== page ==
Oil mixed in tighter supply, increase in US virus cases.

LONDON (Reuters) – Oil prices mixed on Monday, with Brent crude rising, backed by tighter supplies and positive economic data, while US benchmark WTI futures fell on concerns that a Increase in coronavirus cases could curb demand for fuel in the United States.

FILE PHOTO: The sun sets behind a crude oil pump jack on a drilling rig in the Permian Basin in Loving County, Texas, USA, November 24, 2019. REUTERS / Angus Mordant

Brent LCOc1 crude rose 41 cents, or 1%, to $ 43.21 per barrel at 1042 GMT. US West Texas Intermediate (WTI) CLc1 crude fell 5 cents, or 0.1%, to $ 40.60.

“We believe that oil market participants are focusing on current demand trends, but continue to ignore the long-term implications of the crown pandemic,” said Commerzbank analyst Eugen Weinberg.

In the first four days of July alone, 15 US states have reported record increases in new cases of COVID-19, which has infected nearly 3 million Americans and killed about 130,000, according to a Reuters count.

“For now, data from several cities in the affected states do not show a significant reduction in road traffic from week to week,” ING bank analysts said.

Brent found some support as investors expected a series of improvements in the economic data.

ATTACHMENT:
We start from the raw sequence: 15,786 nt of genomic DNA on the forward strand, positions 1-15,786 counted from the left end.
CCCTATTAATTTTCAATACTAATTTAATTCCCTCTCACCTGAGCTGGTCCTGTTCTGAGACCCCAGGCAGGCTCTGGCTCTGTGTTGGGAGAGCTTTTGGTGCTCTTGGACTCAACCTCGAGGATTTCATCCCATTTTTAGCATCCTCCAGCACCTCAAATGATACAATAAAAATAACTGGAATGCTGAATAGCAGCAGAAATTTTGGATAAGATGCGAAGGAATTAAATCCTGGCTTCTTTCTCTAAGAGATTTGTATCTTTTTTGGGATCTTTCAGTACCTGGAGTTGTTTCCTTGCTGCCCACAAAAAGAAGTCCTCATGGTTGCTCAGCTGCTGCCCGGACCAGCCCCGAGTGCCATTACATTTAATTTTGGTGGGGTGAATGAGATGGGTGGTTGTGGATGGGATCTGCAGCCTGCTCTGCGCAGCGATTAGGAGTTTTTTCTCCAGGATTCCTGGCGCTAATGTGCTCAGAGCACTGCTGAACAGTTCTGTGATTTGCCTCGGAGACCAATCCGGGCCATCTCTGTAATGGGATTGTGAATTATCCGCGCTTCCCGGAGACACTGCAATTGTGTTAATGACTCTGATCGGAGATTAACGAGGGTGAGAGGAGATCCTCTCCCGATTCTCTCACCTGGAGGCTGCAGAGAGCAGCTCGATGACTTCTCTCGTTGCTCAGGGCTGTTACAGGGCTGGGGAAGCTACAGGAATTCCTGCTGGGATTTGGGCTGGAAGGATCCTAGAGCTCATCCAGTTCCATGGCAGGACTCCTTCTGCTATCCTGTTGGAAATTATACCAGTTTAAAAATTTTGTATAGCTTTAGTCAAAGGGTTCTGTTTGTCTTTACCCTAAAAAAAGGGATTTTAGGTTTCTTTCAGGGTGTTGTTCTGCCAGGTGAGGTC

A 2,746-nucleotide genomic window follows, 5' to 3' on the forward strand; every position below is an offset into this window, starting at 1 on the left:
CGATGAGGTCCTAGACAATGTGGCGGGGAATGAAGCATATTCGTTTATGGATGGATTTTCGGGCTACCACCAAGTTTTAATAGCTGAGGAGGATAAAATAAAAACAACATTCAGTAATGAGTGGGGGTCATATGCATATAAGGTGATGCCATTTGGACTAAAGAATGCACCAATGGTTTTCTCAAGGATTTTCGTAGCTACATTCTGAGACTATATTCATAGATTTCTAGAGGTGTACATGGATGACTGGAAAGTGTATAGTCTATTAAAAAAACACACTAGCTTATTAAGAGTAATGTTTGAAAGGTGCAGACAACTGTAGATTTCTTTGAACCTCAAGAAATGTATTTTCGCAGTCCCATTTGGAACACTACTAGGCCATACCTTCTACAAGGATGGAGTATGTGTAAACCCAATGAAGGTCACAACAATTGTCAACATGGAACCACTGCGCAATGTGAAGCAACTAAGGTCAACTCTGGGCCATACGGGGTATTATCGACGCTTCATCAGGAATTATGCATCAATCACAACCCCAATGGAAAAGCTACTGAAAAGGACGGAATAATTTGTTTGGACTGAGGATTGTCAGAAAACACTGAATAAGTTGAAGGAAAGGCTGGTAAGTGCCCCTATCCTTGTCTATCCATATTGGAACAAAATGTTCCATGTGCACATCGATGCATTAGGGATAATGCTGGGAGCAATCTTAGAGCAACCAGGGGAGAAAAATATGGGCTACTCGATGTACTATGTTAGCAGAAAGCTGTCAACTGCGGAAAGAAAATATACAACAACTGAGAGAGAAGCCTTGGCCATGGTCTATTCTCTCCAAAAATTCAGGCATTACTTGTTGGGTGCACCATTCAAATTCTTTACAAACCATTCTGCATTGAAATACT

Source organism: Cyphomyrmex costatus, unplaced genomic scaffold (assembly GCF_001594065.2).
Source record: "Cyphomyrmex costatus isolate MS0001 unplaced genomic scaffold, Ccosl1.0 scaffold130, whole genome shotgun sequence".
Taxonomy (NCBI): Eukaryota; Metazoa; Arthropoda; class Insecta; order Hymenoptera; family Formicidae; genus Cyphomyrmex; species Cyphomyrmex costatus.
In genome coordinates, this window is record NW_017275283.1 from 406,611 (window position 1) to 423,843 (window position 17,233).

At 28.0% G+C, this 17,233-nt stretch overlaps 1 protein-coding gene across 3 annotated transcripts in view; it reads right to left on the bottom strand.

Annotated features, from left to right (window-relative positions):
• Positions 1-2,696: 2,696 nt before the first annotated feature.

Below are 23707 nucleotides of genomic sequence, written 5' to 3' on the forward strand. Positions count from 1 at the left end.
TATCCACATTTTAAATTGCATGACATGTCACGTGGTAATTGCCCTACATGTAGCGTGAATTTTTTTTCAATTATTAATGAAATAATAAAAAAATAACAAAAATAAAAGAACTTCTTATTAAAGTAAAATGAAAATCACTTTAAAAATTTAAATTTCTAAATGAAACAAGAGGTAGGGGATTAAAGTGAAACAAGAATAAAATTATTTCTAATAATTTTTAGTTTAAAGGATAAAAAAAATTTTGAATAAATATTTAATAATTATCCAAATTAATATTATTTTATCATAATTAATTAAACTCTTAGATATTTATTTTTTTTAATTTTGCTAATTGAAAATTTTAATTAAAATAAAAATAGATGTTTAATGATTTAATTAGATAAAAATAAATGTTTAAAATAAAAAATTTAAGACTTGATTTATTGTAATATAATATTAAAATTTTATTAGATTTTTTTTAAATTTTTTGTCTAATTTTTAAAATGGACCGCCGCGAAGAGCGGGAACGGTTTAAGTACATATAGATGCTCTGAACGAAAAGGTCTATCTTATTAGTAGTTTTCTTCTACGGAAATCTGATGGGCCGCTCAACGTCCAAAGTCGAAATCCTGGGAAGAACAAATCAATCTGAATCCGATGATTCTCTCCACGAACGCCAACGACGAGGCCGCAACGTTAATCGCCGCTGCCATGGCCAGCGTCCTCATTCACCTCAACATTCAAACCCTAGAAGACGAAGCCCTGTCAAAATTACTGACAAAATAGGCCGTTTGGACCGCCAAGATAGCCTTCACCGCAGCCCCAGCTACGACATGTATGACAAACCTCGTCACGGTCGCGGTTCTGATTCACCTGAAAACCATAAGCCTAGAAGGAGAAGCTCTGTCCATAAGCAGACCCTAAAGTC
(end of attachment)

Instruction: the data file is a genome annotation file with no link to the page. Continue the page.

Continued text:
In China, the economy is recovering while its capital markets are attracting money, setting the stage for a healthy bull market, the official China Securities Journal said in an editorial on Monday.

Traders were also watching for US non-manufacturing activity and retail sales for the eurozone, which expire on Monday and are expected to be positive.

However, German data showed that the recovery of COVID-19 will be slow and painful. German industrial orders picked up moderately in May, and a fifth of companies in Europe’s largest economy said in a poll published Monday that they feared insolvency. (Graph: world oil demand and supply, here)

The implied volatility of Brent LCOATMIV crude has fallen to its lowest level since prices began to collapse in March, as markets remain focused on adjusting supplies as output from the Organization of the Petroleum Exporting Countries (OPEC) it fell to its lowest level in decades.

OPEC and other producers, including Russia, collectively known as OPEC +, agreed to cut production by a record 9.7 million barrels per day (bpd) for the third month in July.

Saudi Arabia’s state-owned oil producer Aramco raised official sale prices (OSP) of its crude to Asia by $ 1 a barrel in August, and increased OSPs from almost all grades to Europe and the United States.

US production, the largest in the world, is also falling. The number of oil and natural gas platforms in operation in the United States decreased for the ninth week, although the reductions have slowed as higher oil prices lead some producers to start drilling again.

(Graph: The main producers in the world cut production, here)

Report by Bozorgmehr Sharafedin in London; additional reports from Florence Tan in Singapore; editing by Jane Merriman and Louise Heavens

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